Nasal half

40

What are motor end plates?

The synapses formed between motor neurons and muscle are called the motor end plate

41

Who is lkely to be affected by the presynaptic disorder botulism?

IV drug users - black tar heroin

42

What symptoms does botulism give?

Rapid onset weakness without sensory loss

43

What involves antibodies to presynaptic calcium channels leading to less vesicle release. Strong association with underlying small cell carcinoma?

Lambert Eaten Myasthenic Syndrome

44

Name a post synaptic disorder?

Myasthenia Gravis

45

What is the most common disorder of neuromuscular junction?

Myasthenia grais

46

What condition is related to antibodies to acetyl choline receptors (AChR)?

Myasthenia gravis

47

In Myasthenia Gravis what happens to the number of ACh receptors and endplate folds?

Reduced number and flattening of endplate folds

48

What do 75% of myasthenia gravis patients also have?

Hyperplasia of thymus or thymoma

49

What are some clnical features of myasthenia gravis?

Weakness fluctuating - worse through day
Extraocular weakness, facial and bulbar weakness
limb weakness typically proximal

50

How do you treat myasthenia gravis?

Acetylcholinesterase inhibitor - pyridostigmine
Thymectomy

51

What is the actin myosin ratio in smooth muscle?

10 : 1

52

What is a fasciculation?

Visible, fast, fine spontaneous twitch

53

What precipitates fasciculations?

Stress, caffeine and fatigue

54

What is usually a sign of disease in the motor neurone, not the muscle?

Fasciculations

55

What is myotonia?

Failure of muscle relaxation after use - chloride channel

56

What infalmmatory condition is symmetrical, progressive proximal weakness, raised CK and responds to steroids?

Polymyositis

57

Heliotrope rash on face and up to 50% have underlying malignancy>?

Dermatomyositis

58

Give a degenerative muscle disease?

Inclusion body myositis

59

Slowly progressive weakness in 6th decade of life with characteristic thumb sparing?

Inclusion body myositis

60

What is the commonest muscular dystrophy?

Myotonic dystrophy

61

What heritance is myotonic dystrophy?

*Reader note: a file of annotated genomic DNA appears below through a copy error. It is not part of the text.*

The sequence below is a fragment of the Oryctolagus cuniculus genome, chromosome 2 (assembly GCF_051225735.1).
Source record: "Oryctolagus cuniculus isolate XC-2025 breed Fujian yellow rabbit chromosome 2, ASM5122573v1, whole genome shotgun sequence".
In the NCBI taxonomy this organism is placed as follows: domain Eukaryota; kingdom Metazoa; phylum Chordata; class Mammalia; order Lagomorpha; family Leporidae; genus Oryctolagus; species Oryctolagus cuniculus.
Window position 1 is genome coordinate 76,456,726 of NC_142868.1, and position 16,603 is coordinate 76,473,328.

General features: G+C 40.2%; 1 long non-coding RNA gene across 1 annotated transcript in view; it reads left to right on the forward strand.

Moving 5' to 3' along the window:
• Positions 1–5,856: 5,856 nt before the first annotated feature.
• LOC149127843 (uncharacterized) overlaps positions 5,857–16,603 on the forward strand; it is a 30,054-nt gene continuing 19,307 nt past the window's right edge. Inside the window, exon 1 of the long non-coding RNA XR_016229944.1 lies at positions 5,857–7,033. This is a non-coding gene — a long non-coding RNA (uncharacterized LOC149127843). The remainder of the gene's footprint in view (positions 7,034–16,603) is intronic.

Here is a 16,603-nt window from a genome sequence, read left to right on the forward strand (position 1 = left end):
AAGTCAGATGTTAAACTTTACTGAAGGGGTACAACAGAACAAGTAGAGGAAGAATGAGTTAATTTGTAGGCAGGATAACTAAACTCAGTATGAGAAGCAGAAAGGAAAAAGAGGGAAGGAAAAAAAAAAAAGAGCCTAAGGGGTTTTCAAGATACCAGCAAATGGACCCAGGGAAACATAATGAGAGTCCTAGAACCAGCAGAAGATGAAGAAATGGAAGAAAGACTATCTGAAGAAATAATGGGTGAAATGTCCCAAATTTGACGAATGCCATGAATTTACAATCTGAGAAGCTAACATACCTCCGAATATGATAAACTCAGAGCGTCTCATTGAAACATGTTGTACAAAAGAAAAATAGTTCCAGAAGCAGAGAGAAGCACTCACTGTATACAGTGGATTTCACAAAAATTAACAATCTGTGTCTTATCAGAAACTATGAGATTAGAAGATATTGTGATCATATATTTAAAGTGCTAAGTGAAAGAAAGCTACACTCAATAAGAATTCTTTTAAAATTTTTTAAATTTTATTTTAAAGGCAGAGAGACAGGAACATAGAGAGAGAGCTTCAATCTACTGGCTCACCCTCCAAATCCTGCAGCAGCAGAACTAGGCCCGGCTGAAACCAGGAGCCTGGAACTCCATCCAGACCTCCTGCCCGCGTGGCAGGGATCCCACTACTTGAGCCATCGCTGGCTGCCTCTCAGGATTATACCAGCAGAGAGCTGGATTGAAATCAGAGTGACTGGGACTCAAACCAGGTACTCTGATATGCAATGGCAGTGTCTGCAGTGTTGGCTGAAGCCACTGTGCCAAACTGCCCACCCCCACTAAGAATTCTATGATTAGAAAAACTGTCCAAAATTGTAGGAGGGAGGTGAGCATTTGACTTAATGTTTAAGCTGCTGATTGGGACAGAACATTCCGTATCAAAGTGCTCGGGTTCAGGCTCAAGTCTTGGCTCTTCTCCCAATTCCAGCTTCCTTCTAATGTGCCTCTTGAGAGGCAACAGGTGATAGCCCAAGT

Autosomal dominant

62

Myotonia, weakness, cataracts, ptosis, frontal balding, cardiac defects
Trinucleotide repeat disorder with anticipation

Myotonic dystrihyt

63

Myalgia, muscle weakness and myoglobinuria?

Rhabdomyolysis

64

Gie two complications of rhabdomyolysis?

Acute renal failure
DIC

65

What are the two peaks of incidence for myasthenia gravis?

Females in 3rd decade
Males in 6th/7th decade

66

Name an untreatable and rapidly progressing neurodegenerative condition?

Motor neuron disease

67

Name some symptoms of MND?

Muscle weakness
speech, swallo and breathing

68

What condition shows upper and/or lower motor neurone signs without sensory problems

MND

69

What does MND lead to?

Focal onset, continuous spread and finally generalised paresis

70

How long is average MND survival time?

3 years

71

90% sporadic, 10% familial?

MND

72

wHAT IS THE 70% site of onset for MND?

Extremities

73

What motor neuron is more affected in MND?

Lower motor neurone 90%

74

Is the bulbar variant of MND more common in women or men?

Women (60-80 years)

75

How is MND diagnosed?

Diagnosis of exclusion

76

What kind of ementia is asociated with MND?

Fronto temporal

77

Are these signs upper or lower motor neuron - spasticity, babinski sign?

UMN

78

Name some bulbar UMN signs?

1. Exaggerated snout reflex
2. Clonic jaw jerk
3. Emotional lability
4. Forced yawning

79

Name some cervical and lumbar region UMN sings?

1. Clonic deep tendon reflexes
2. Wasted limb
3. Hoffman reflex
4. Hyperreflexia

80

Upper or lower MN dysfunction - severe weakness, fasciculations, muscle cramps, muscle hypotonicity, muscle atrophy, hyporeflexia?

Lower

81

upper or lower MN dysfunction - pseudobulbar affect, moderate weakness, spasticity, hyperreflexia, extensor plantar reflexes?

Upper